UPDATE 1-Kenyan shilling, shares rally on peaceful vote bet

Wed Feb 27, 2013 11:05am EST

Related Topics

* Shilling records biggest intraday gain this year
    * Main share index adds a percentage point
    * Investors attribute gains to polls optimism

 (Adds markets close, shares)
    By Kevin Mwanza
    NAIROBI, Feb 27 (Reuters) - The Kenyan shilling 
recorded its biggest daily gain against the dollar this year on
Wednesday to hit a six-week high due to optimism around a
presidential vote next week while shares rose.
    Traders said investors were betting the closely contested
Presidential vote on March 4 will not result in ethnic violence
witnessed after the last election in 2007.
    The shilling rallied 1.2 percent to close the session at
86.20/30 against the dollar, a level last touched on Jan 14, and
stronger than Tuesday's close of 87.15/35.
    "Foreigners are selling dollars to buy into local stocks and
bonds. That has triggered other players to sell dollars too,"
said Julius Kiriinya, a trader at African Banking Corporation. 
    The local currency has gained 1.8 percent from a one-year
low of 87.80/88.00 it hit on Jan. 29, after liquidity surged in
the money markets as risk-averse investors opted for short-term
financial assets ahead of the  polls. 
    The central bank has been actively intervening to support
the shilling by mopping up excess liquidity from the money
markets and occasionally selling dollars to banks. 
    The shilling is down only 0.2 percent against the dollar in
the year-to-date, surprising analysts who had expected it to
trade at about 88.00 per dollar in the run-up to the polls.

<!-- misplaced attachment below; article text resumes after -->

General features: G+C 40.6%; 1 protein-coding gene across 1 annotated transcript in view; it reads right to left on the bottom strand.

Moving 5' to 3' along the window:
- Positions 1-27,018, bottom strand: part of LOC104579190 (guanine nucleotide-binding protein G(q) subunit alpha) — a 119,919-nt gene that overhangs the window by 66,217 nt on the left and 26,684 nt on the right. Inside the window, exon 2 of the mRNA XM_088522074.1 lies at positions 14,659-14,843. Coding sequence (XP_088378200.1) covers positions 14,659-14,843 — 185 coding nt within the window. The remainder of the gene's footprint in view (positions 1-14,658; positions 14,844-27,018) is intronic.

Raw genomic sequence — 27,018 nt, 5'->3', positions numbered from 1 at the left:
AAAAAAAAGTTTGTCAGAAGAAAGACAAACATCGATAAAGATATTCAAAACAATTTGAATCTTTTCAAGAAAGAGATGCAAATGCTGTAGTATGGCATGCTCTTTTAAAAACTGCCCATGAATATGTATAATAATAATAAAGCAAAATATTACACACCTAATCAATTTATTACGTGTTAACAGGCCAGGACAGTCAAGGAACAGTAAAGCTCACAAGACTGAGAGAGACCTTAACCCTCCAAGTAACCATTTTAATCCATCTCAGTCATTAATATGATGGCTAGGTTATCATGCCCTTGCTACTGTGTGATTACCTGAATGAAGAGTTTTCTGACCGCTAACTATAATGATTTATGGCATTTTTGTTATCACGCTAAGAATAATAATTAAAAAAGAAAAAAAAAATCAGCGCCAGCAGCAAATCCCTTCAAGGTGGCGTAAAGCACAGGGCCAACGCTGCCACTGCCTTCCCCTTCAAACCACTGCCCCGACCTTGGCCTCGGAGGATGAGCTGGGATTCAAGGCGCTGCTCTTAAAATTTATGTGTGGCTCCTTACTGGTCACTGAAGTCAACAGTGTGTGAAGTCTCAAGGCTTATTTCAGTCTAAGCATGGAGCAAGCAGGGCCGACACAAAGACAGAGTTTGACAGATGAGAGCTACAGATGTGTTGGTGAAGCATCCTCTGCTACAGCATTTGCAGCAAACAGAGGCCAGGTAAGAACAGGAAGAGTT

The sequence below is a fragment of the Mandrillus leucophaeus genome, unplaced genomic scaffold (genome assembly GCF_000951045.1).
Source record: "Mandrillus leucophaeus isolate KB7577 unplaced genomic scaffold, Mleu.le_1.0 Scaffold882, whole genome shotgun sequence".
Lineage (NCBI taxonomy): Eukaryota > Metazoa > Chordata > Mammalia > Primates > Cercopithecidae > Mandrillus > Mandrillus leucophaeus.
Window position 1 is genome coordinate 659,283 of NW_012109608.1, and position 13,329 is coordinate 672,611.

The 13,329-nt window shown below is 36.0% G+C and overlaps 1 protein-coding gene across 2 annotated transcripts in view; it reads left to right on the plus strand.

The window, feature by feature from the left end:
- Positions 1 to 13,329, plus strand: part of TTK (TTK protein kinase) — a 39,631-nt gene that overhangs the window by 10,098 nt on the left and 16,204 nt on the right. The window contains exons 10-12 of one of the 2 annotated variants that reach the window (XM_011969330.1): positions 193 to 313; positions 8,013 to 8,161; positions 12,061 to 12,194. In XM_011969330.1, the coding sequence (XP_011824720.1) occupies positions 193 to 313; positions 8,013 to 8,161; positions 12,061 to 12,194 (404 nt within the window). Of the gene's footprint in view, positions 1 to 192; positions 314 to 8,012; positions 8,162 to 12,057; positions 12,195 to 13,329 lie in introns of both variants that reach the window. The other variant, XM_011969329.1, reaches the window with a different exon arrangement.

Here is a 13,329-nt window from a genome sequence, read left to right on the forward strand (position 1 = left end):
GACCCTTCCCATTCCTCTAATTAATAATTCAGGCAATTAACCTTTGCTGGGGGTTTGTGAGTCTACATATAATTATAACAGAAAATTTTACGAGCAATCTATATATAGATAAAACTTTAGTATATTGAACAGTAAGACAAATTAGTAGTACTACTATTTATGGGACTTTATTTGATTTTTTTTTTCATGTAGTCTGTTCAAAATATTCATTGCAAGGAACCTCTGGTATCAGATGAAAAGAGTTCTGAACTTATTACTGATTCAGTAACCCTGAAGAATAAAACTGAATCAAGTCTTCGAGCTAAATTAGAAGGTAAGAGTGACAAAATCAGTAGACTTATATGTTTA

"The market is betting on smooth elections. Just look at
some equity counters," said a trader at another commercial bank.
    The main NSE-20 share index rose 1 percent to close
at 4,513.55 points, as investors bought into the positive
sentiments around the elections.
    "The market was upbeat today, literally shrugging off any
election related fears. Most stocks have gained some ground
backed by the fair price," said Faith Atiti, an analyst at NIC
Securities.
    KenGen, the country's main electricity producer,
rose for the third straight session, adding 5.6 percent to 12.25
shillings as the market expected it to post higher earnings for
its first-half ended December.
    The firm posted a 14 percent jump in its half-year pretax
profit to 2.43 billion shillings. The earnings were unveiled
after markets had closed. 
    Equity Bank, the country's biggest bank by
customers, rose 3.7 percent to 27.75 shillings ahead of its
full-year earnings on Thursday, which are also expected to be
positive.
    In the debt market, the weighted average yield on Kenya's
364-day Treasury bills rose to 12.362 percent at 
auction, while the 182-day bills interest rate rose
to 9.084 percent. 
    In the secondary debt market, bonds worth 1.9 billion
shillings were traded, up from 858.7 million shillings on
Tuesday.
               ...........................Shilling spot rates 
                  .....................Shilling forward rates 
                           .......................Cross rates 
         ..................................Local contributors 
           .......................Central Bank of Kenya Index 
          .....................Kenyan Bonds contributor pages 
                          ...............Treasury bill yields 
        ..................Central bank open market operations 
        .........................Horizontal repo transactions 
         ,       ................Daily interbank lending rate 
              .............................Kenya Bond pricing 
             ..................Real time Africa economic data 
 <ECI & AFR> ...........................African economic news
          .................................NSE-20 Share Index
         .................................NSE All Share Index
             ...........................FT NSE Kenya 15 Index
             .......................... FT NSE Kenya 25 Index
  SPEED GUIDES:
                                    
            
 
 (Editing by Duncan Miriri, Ron Askew)
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